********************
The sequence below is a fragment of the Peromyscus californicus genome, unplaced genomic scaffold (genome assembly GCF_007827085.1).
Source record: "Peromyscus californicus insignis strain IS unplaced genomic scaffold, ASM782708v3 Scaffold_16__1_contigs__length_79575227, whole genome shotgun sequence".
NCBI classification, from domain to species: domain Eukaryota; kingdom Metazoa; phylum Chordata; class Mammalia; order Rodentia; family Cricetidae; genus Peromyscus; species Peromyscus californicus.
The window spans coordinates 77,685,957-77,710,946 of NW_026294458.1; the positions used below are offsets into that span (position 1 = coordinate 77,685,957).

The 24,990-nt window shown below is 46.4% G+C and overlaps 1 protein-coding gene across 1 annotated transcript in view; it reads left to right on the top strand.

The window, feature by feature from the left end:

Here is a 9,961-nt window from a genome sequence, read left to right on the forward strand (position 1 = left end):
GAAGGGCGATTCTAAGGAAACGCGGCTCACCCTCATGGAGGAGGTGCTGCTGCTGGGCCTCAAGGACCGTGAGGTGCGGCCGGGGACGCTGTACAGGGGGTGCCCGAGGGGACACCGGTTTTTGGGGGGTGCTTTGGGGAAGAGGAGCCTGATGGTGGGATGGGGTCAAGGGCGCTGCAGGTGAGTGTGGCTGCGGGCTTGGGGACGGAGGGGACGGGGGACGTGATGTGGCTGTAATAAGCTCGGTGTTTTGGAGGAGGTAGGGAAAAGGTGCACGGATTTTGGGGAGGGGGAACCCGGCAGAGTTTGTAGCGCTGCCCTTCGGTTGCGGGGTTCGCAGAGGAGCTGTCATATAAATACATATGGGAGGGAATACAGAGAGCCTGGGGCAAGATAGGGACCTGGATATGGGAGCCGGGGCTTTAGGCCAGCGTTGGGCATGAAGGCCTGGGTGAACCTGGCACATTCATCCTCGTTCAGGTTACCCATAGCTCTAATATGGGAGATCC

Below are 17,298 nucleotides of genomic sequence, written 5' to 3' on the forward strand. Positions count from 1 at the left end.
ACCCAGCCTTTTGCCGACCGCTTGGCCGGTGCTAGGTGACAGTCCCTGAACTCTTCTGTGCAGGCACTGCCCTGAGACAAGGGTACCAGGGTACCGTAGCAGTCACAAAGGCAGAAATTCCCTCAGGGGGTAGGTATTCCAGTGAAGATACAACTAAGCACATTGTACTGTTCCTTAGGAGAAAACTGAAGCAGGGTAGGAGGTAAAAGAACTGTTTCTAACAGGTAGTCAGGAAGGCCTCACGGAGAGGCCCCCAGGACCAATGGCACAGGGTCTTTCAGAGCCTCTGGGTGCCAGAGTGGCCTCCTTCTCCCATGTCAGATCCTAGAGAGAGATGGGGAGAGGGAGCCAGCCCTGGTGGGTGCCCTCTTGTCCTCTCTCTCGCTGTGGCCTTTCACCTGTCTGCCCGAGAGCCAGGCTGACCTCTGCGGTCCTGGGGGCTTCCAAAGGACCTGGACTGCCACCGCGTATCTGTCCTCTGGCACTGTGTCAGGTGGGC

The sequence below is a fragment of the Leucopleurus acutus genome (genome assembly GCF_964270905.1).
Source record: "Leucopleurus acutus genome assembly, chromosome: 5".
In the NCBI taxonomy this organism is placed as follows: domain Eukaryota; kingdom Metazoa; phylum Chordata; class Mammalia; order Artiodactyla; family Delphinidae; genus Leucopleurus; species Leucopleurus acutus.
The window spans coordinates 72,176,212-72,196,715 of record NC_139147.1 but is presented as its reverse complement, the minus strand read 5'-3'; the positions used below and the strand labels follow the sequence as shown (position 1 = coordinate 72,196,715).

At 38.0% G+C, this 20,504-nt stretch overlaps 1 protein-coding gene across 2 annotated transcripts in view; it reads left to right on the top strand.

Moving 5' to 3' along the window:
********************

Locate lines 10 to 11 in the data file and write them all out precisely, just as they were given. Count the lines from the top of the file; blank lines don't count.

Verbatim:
ACCCAGCCTTTTGCCGACCGCTTGGCCGGTGCTAGGTGACAGTCCCTGAACTCTTCTGTGCAGGCACTGCCCTGAGACAAGGGTACCAGGGTACCGTAGCAGTCACAAAGGCAGAAATTCCCTCAGGGGGTAGGTATTCCAGTGAAGATACAACTAAGCACATTGTACTGTTCCTTAGGAGAAAACTGAAGCAGGGTAGGAGGTAAAAGAACTGTTTCTAACAGGTAGTCAGGAAGGCCTCACGGAGAGGCCCCCAGGACCAATGGCACAGGGTCTTTCAGAGCCTCTGGGTGCCAGAGTGGCCTCCTTCTCCCATGTCAGATCCTAGAGAGAGATGGGGAGAGGGAGCCAGCCCTGGTGGGTGCCCTCTTGTCCTCTCTCTCGCTGTGGCCTTTCACCTGTCTGCCCGAGAGCCAGGCTGACCTCTGCGGTCCTGGGGGCTTCCAAAGGACCTGGACTGCCACCGCGTATCTGTCCTCTGGCACTGTGTCAGGTGGGC

The sequence below is a fragment of the Leucopleurus acutus genome (genome assembly GCF_964270905.1).